The Patum de Berga (Catalan pronunciation: [pəˈtum də ˈβɛrɣə]), or simply La Patum, is a popular and traditional festival that is celebrated each year in the Catalan city of Berga during Corpus Christi. It consists of a series of "dances" (balls) by townspeople dressed as mystical and symbolical figures, and accompanied either by the rhythm of a drum—the tabal, whose sound gives the festival its name—or band music. The balls are marked by their solemnity and their ample use of fire and pyrotechnics.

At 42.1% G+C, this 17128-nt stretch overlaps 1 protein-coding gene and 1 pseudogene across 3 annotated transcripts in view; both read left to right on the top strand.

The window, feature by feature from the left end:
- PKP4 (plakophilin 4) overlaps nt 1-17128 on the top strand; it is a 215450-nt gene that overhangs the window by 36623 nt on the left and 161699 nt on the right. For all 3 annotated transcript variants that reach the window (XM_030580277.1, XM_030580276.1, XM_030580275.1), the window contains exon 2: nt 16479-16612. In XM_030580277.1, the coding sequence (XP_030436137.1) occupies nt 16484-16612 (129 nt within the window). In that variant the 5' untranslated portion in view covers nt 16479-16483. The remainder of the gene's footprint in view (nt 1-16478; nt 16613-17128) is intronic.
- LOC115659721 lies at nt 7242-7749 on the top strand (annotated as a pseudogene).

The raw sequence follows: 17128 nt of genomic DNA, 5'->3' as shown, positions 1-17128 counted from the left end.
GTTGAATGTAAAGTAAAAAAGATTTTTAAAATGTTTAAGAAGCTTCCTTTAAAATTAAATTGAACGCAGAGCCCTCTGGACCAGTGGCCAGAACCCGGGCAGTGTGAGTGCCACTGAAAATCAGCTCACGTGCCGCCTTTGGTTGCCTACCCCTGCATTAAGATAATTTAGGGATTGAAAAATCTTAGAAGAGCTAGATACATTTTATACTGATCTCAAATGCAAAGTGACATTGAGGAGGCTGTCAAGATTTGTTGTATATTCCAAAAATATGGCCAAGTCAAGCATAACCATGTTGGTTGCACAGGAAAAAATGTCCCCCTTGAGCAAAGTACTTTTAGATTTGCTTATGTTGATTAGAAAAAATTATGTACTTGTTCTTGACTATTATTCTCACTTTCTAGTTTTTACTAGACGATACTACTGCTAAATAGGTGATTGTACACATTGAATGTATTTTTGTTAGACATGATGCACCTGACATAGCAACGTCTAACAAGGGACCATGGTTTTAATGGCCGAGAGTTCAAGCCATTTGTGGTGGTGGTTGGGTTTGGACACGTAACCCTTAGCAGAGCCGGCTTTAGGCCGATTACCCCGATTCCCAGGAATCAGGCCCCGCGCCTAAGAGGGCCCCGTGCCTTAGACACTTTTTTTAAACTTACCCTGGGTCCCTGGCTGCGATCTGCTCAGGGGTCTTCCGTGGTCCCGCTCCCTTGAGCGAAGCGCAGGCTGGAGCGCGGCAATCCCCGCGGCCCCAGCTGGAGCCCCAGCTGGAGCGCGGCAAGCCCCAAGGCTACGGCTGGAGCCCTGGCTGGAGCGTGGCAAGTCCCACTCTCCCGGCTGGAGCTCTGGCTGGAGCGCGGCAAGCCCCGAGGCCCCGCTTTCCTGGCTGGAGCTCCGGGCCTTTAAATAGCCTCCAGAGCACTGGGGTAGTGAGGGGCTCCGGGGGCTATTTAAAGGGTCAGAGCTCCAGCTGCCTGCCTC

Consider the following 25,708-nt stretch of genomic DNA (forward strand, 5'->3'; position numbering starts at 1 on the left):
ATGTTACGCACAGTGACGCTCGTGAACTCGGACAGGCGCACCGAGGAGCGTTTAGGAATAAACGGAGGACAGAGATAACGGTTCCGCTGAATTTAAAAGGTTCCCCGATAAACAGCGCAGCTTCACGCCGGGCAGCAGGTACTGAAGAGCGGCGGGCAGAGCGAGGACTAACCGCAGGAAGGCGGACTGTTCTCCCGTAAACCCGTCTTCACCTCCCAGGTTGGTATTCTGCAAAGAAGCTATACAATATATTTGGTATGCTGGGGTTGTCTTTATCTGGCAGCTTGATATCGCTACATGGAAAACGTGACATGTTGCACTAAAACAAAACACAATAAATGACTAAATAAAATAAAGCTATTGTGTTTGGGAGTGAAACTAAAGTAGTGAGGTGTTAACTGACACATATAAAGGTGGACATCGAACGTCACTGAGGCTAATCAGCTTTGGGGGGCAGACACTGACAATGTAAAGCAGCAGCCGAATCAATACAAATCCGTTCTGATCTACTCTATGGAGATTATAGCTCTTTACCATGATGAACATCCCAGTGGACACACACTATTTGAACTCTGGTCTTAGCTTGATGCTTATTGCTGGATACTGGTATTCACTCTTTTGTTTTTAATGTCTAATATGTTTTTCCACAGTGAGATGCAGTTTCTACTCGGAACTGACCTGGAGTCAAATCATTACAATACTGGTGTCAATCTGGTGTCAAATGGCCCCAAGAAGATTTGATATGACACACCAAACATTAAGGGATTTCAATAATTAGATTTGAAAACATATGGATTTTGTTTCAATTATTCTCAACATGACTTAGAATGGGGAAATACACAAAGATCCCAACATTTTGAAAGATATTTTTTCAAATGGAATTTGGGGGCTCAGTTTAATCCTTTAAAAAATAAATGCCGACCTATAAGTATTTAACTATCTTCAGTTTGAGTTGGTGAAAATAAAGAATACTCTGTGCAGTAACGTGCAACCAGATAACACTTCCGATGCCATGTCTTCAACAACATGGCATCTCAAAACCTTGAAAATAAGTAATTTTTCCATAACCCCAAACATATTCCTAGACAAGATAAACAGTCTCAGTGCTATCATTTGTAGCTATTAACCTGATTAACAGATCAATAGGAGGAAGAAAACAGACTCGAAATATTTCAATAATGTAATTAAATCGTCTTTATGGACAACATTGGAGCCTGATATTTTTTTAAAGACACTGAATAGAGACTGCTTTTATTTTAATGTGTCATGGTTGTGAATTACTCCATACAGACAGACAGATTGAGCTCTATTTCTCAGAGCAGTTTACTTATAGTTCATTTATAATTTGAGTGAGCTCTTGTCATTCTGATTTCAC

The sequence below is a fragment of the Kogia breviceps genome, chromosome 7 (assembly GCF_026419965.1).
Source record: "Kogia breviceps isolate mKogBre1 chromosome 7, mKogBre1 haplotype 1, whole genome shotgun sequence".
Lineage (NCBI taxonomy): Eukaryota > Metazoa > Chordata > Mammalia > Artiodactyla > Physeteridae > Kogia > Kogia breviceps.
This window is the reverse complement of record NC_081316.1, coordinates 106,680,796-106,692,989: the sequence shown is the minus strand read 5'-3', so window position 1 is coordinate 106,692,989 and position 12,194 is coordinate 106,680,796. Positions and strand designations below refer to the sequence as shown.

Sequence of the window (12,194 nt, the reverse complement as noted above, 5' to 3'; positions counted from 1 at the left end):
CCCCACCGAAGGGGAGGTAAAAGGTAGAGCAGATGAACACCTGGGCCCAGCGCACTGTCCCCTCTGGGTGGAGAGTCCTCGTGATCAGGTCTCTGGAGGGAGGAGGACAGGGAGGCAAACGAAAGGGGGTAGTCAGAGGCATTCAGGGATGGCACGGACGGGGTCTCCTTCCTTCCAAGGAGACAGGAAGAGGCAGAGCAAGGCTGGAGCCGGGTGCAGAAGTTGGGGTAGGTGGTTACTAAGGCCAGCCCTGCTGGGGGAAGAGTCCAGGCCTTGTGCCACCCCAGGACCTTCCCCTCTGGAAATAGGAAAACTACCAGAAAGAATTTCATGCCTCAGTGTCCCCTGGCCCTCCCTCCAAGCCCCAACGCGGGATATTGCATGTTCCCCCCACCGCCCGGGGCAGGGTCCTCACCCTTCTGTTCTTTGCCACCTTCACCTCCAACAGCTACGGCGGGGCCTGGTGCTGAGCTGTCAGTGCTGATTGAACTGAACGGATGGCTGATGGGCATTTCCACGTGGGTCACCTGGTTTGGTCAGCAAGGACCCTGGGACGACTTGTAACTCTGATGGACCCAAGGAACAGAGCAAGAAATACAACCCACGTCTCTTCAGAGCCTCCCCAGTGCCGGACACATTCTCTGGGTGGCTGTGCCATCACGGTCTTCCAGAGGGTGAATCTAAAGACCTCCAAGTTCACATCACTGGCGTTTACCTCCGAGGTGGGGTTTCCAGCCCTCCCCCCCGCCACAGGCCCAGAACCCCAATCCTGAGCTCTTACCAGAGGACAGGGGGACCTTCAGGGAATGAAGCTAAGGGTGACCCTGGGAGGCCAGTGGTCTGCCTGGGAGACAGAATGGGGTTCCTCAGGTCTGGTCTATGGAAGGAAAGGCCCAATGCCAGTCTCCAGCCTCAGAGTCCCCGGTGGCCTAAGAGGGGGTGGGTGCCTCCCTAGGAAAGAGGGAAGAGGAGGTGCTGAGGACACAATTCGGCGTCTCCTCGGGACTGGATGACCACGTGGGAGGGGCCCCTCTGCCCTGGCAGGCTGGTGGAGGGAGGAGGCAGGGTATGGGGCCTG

It was declared a Traditional Festival of National Interest by the Generalitat de Catalunya in 1983, and as a Masterpiece of the Oral and Intangible Heritage of Humanity by UNESCO in 2005.
"La Patum" has its origins in pre-Christian celebrations of the Summer solstice, which were recycled and given new symbolism by the Catholic Church as part of its Corpus celebrations. In Berga, the earliest conserved reference to a Corpus procession is May 20, 1454. The festival evolved and incorporated more elements popular and religious theater in the Middle Ages, leading to a unique combination of giants, devils, angels, moors, and other bizarre-looking characters.
Despite the religious significance of Corpus Christi, and the Patum's descent from "eucharistic performances," in its present form it is rather a show of popular theater. It is unique in Catalonia